Book notes here.

1. Read ASAP! · Career · Leadership · Parenting · Psychology · Relationships · Self Improvement · Skills

BR 233: Non violent communication by Marshall Rosenberg

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Comments: Simple, profound, life changing. Someone I know describes this as “algebra” for communication – a must read for anyone who communicates (i.e. all of us). I think that’s a great description. Putting this book to action will be my top focus in 2019.

Top 3 Lessons:

  1. Keeping observation and evaluation separate in our thinking and communication is one of the hardest things to do. There’s a time to observe and a time to evaluate – almost never a good idea to do both at the same time.

    Words like always and never communicate evaluation. Communicating observations can be powerful.

  2. I feel is often misused when we use it so say things we think. “I feel I’ve been mistreated” or I feel misunderstood or I feel you..
  3. We don’t know how to communicate needs. :) empathic listening is all about listening to feelings and needs.

Book notes here.

1. Read ASAP! · History · Novel Concepts and Interesting Research · Psychology

BR 230: Skin in the Game by Nassim Taleb

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Comments: Albert Wenger has a great post explaining why you should read “Skin in the Game” that sums up my thoughts. Nassim Taleb is a brilliant jerk and it comes through in the book. There are moments of brilliance that make it well worth the experience and then there are moments when you are left shaking your head at his desire to pick fights and insult people for the sake of doing so. Albert also makes a great point at the end about reading books from folks we may not always agree with – “This is a good moment to point out that we should all seek out writers with whom we disagree at least some of the time. If we only read books by authors where we agree with every one of their tweets, why bother? What are we expecting to learn? Too many times we are letting our emotional reaction to something an author has said or done stand in the way of engaging with their arguments. Taleb certainly provokes a strong reaction at times, but by all means read “Skin in the Game” nonetheless.”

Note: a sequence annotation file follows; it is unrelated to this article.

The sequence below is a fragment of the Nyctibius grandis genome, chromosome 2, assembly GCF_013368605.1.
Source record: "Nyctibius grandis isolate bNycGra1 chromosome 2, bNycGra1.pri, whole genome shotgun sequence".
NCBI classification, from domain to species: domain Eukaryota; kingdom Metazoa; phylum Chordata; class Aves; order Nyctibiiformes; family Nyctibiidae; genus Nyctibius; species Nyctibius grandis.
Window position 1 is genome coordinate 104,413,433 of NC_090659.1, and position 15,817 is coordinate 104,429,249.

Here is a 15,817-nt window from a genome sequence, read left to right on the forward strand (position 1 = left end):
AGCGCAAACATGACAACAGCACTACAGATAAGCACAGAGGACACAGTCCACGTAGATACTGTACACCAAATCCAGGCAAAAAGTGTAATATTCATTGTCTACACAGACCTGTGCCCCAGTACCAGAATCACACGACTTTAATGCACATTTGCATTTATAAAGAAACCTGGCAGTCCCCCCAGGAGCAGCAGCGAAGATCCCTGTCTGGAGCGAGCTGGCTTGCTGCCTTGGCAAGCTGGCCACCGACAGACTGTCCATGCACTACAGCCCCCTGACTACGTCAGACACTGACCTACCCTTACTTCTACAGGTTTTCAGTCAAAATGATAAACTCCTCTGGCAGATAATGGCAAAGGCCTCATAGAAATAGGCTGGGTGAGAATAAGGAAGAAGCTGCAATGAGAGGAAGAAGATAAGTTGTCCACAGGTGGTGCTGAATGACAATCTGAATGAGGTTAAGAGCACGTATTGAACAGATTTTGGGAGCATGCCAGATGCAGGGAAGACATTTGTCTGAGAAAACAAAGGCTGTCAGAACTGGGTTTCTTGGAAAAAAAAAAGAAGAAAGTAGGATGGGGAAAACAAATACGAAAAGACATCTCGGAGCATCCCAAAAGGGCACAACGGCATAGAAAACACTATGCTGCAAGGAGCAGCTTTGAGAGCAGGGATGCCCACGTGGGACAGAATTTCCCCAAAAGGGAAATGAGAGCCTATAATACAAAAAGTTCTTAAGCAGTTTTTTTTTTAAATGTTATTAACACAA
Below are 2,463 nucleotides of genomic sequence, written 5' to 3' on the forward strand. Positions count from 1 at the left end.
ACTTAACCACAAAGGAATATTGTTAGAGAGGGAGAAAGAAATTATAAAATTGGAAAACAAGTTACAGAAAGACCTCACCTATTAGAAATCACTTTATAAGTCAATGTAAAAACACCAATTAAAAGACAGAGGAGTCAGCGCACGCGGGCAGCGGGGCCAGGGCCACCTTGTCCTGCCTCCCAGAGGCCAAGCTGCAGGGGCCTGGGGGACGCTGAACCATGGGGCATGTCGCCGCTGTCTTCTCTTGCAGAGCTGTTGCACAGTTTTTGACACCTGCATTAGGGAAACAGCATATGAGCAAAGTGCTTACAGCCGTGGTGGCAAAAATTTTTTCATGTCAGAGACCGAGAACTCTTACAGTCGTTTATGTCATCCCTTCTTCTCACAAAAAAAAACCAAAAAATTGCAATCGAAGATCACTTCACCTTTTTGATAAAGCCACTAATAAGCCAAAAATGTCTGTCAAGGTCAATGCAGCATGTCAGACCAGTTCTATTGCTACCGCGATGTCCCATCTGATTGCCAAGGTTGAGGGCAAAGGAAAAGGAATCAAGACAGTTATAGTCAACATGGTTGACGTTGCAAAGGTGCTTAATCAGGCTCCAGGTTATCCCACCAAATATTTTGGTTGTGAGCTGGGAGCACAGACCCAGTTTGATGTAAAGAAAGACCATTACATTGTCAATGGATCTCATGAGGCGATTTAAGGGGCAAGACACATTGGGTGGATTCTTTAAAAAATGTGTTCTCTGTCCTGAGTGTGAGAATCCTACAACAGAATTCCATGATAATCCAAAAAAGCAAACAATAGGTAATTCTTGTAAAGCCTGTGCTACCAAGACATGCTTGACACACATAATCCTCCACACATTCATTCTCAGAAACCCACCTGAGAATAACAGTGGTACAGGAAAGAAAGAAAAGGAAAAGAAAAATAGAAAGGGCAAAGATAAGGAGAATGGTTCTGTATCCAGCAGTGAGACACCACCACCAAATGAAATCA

Top 3 Lessons:

  1. When someone says it is good for you when it is also good for them and when they don’t face downside, it isn’t good for you.
  2. Better fences make better neighbors. It is easier for people to like each other as neighbors than roommates. Interventionists keep trying to get people to not act sectarian when being sectarian is in our nature. Better to use that to keep groups and design systems that encourage us to work with each other. (Powerful implications in management and life)
  3. Loss aversion doesn’t exist (big statement!). The flaw in psychology papers is to believe that the subject doesn’t take any other tail risks anywhere outside the experiment and will never take tail risks again. The idea of “loss aversion” have not been thought through properly –it is not measurable the way it has been measured (if at all mesasurable). Say you ask a subject how much he would pay to insure a 1% probability of losing $100. You are trying to figure out how much he is “overpaying” for “risk aversion” or something even more stupid, “loss aversion”. But you cannot possibly ignore all the other present and future financial risks he will be taking. You need to figure out other risks in the real world: if he has a car outside that can be scratched, if he has a financial portfolio that can lose money, if he has a bakery that may risk a fine, if he has a child in college who may cost unexpectedly more, if he can be laid off. All these risks add up and the attitude of the subject reflects them all. Ruin is indivisible and invariant to the source of randomness that may cause it.

Book notes here.

1. Read ASAP! · Business · Career · Skills

BR 228: The Pyramid Principle by Barbara Minto

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Comments: This is my second review of this book after a first read ~7-8 years ago as it felt like I was reading this for the first time. I decided to re-read this book as I was getting some feedback about a lack of clarity in a couple of strategy documents I presented at work. This book made a marked change in my outputs in the second half of the year by simply pushing me to commit to rewriting once I put the ideas down. It is book I’m going to be reading again.

Top 3 Lessons:

  1. “For the average business or professional writer, producing more literate memos and reports does not mean writing shorter sentences or choosing better words. Rather, it means formally separating the thinking process from the writing process, so that you can complete your thinking before you begin to write.”
  2. As a consequence of the above learning, expect to break up with the first draft. The challenge – “Once you put ideas in writing, they take on an incredible beauty in the author’s eyes. They seem to glow with a fine patina that you will be quite reluctant to disturb.”
  3. Rest in the book notes here.